Something that I would like to learn more about is how personal finance issues work in the U.S. For example, how do their retirement 401k and roth IRA/traditional IRA systems work? How do they compare to an RRSP and TFSA? How about their mortgages and real estate system?
With the help of The Money Writers, Generation X Finance in particular, I was able to put something together in comparing retirement accounts across the border. This is part 1 of perhaps many posts about the personal finance comparison between the giant neighboring countries.
I think that the best way to represent the comparison is through a table matrix. That way, we can see how their benefits/downfalls compare side by side.
|RRSP||TFSA||401k||Roth IRA||Traditional IRA|
|Contributions Pre Tax?||Yes||No||Yes||No||Yes|
|Contribution Limit||18% of prev yrs earned income. Max $20k for 2008.||$5k / year||$15.5k / yr with $5k extra when > 50 yrs old||$5k with $1k extra > 50 yrs old||$5k with $1k extra > 50 yrs old|
|Withdrawal Age||Anytime||Anytime||>59.5 yrs old or additional 10% tax levied.||Anytime*||>59.5 yrs old or additional 10% tax levied.|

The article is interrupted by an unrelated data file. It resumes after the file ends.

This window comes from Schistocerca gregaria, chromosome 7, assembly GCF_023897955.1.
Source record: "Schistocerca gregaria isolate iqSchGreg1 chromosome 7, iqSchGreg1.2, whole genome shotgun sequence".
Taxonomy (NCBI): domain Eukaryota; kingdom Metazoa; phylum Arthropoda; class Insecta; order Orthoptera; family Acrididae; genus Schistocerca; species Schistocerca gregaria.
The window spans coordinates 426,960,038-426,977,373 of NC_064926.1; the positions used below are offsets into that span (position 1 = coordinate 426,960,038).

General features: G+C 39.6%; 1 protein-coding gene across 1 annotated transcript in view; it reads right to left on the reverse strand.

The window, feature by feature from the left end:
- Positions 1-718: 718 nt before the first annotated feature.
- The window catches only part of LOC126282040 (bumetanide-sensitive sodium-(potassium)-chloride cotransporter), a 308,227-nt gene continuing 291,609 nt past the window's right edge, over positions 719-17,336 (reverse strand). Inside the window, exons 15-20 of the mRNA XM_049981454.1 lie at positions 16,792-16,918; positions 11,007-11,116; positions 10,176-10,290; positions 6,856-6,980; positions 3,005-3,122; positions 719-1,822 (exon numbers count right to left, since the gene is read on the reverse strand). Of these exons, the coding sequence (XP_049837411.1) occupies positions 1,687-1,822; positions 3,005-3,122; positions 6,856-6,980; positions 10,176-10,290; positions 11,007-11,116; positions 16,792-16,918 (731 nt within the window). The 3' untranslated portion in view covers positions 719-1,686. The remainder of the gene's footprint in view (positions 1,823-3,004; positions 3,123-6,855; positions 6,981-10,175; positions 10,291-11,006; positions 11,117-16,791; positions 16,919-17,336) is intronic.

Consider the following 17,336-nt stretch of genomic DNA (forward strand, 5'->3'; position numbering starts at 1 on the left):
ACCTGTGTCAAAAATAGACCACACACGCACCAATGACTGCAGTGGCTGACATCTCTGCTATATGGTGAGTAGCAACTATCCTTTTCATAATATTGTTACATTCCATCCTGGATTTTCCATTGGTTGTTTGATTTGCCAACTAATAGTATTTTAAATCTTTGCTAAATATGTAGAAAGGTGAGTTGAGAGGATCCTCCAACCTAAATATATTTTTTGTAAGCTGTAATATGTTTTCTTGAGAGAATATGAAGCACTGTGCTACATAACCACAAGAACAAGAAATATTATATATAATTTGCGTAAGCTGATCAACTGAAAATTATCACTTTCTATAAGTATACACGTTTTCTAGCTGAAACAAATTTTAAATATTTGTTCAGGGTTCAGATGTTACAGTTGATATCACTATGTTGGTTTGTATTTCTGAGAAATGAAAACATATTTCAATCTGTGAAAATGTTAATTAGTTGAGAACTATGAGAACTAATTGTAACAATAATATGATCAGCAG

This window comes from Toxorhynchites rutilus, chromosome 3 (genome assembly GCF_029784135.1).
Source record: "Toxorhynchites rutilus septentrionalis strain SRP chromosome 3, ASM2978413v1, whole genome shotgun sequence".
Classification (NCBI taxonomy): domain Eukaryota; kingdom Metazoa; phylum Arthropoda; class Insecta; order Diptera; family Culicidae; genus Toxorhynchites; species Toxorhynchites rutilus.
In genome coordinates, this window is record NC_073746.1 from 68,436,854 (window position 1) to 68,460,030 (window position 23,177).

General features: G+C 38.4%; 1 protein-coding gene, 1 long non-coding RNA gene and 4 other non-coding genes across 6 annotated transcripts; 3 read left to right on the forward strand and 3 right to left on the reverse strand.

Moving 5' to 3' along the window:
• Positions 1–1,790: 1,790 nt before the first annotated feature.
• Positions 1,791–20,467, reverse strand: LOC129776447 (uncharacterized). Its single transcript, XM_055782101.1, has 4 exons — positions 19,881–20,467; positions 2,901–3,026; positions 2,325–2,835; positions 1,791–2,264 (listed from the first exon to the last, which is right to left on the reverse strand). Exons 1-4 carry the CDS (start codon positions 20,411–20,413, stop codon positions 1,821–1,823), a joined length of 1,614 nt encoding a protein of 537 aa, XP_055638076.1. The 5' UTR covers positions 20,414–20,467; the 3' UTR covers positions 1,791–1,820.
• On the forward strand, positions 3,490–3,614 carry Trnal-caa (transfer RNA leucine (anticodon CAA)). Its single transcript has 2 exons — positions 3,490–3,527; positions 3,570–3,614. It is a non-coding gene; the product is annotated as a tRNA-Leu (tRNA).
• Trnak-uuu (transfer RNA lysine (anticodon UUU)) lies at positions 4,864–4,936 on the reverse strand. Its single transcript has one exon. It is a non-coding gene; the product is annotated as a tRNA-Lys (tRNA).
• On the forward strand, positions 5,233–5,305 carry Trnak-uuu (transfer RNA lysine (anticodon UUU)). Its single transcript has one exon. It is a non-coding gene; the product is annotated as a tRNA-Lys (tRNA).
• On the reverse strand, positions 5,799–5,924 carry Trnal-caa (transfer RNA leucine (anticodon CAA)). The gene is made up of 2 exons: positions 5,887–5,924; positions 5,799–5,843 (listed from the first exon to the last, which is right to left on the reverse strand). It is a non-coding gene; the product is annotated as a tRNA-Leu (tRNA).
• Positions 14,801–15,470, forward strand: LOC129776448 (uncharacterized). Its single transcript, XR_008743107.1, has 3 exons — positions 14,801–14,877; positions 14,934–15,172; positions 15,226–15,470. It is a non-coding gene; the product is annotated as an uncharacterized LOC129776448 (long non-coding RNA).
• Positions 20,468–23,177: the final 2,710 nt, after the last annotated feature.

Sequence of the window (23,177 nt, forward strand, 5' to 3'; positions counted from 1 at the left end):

|Mandatory Withdrawal Age||71||None||70.5||70.5||70.5|
|Tax on Withdrawal||Taxed as income||None||Taxed as Income, 10% penalty for early withdrawal.||None*||Taxed as Income, 10% penalty for early withdrawal.|
|Tax Free Growth?||Yes||Yes||Yes||Yes||Yes|
|Option to be self directed in discount brokerage?||Yes||Yes?||No**||Yes||Yes|
* Withdrawals from a Roth IRA have a few stipulations. Contributions can be withdrawn at anytime without any penalties or tax. The growth on the contributions however, must be in the account for at least 5 years AND the account holder must be older than 59.5 yrs in order for the withdrawals to be tax free. They can also be withdrawn for qualifying purchases like first home purchase or disability.
** Generally speaking, you can't place a 401k account under a self directed discount brokerage like E*Trade. However, there are some situations where some of the 401k money can be placed in a self directed account.
By the looks of the table, it seems that our RRSP system is very similar to the 401k, and the TFSA is the same idea as the Roth IRA. The traditional IRA though is a hybrid between an RRSP and TFSA. I may be biased, but it looks to me that Canadian retirement accounts have a slight advantage over our friends south of the border. Their mortgage/real estate tax system however, seems to have a big advantage over Canada. This will be discussed in another article.
Note that this article is the bare bones basics of all the accounts listed above as there were a substantial amount of details that were not included.
Photo credit: PinkMoose